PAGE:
Jackson's complicated world. Does "God, I need you" in the carnal duet "I Just Can't Stop Loving You" constitute blasphemy in the wake of his departure from the Witnesses? Is the liner note to "Mother & Joseph Jackson" a tea leaf of familial discord or a casual term of address? Does anyone really care?
Nor should it matter to anyone but the beneficiaries of its anticipated sales whether Bad moves 4 or 12 or 50 million units. Comparisons with Thriller are unimportant, except this one: even without a milestone recording like "Billie Jean," Bad is a better record. The filler "Speed Demon," "Dirty Diana," arguably "Liberian Girl" is Michael's filler, which makes it richer, sexier, better than Thriller's forgettables: "Baby Be Mine," "P.Y.T. (Pretty Young Thing)," "Lady in My Life."
Leaving the muddy banks of conjecture as to sales, as to facial surgery, as to religion, as to, Is he getting it, and if so, from whom or what? we can soar into the heart of a nifty piece of work. Bad offers two songs, its title cut and "Man in the Mirror," that stand among the half dozen best things Jackson has done. A third, "The Way You Make Me," is nearly as good. The only mediocrity is "Just Good Friends" (one of two songs not written by M.J.), a Stevie Wonder pairing that starts well but devolves into a chin-bobbing cheerfulness that is unforced but also, sadly, unearned.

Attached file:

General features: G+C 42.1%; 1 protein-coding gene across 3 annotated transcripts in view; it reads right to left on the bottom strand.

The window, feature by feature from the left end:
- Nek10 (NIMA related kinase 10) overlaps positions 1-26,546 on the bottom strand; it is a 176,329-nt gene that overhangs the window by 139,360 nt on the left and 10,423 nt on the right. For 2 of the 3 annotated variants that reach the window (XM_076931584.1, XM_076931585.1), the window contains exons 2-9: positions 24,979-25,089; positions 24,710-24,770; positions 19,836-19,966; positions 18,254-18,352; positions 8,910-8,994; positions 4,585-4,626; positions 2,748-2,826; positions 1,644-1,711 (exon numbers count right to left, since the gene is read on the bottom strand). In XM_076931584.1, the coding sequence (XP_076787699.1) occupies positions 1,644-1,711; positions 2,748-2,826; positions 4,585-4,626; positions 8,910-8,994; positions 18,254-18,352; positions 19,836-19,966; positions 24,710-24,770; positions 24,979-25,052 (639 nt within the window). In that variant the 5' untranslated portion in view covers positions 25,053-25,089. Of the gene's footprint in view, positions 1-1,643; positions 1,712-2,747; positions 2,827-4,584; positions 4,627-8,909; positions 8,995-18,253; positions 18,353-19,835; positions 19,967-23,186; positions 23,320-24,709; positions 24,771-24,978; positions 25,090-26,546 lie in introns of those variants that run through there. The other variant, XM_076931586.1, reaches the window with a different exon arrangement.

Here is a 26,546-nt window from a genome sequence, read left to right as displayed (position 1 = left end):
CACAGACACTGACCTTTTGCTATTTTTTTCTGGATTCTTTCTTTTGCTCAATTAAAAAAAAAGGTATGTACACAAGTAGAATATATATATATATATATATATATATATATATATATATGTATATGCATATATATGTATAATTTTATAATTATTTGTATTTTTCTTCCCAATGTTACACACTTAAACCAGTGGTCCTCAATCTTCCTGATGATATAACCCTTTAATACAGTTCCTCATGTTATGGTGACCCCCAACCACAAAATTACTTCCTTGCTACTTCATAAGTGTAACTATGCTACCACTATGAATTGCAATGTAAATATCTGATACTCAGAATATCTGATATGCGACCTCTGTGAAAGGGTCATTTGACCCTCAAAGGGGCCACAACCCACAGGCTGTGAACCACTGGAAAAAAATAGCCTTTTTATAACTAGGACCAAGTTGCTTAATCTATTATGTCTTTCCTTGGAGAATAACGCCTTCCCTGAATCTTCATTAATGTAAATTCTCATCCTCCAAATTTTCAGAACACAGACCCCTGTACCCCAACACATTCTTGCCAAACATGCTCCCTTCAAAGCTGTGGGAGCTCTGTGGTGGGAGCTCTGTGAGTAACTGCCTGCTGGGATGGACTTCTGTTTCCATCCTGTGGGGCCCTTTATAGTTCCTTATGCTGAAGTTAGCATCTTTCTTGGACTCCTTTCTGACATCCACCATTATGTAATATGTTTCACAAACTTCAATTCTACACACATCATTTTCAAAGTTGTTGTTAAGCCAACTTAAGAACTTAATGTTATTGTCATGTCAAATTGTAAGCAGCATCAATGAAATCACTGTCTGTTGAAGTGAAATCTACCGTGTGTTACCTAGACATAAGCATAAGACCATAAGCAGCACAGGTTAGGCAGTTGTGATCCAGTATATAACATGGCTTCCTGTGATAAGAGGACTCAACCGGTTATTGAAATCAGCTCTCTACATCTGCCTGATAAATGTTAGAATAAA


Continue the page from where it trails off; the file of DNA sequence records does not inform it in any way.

Churls may bemoan "I Just Can't Stop Loving You," Jackson's duet with the often indistinguishable Siedah Garrett, as a second unworthy entry. Without descending to musical McCarthyism and questioning the honor of anyone who can fault a record with both finger snaps and timpani, it need only be asked, Who, having heard the song at least twice, can fail to remember that chorus?
Bad is not only product but also a cohesive anthology of its maker's perceptions. Where "Lady in My Life" was as believable as Abba's phonetic re-recording of its hits in Spanish, "I Just Can't Stop Loving You" quivers with the kind of desire that makes men walk bent at the waist. "Liberian Girl" glistens with gratitude for the existence of a loved one.
Once again, Jackson has written songs as dreams, and once again he has the unselfconsciousness to present them without interpretation. "Speed Demon," the car song, is a fun little power tale, in which Jackson's superego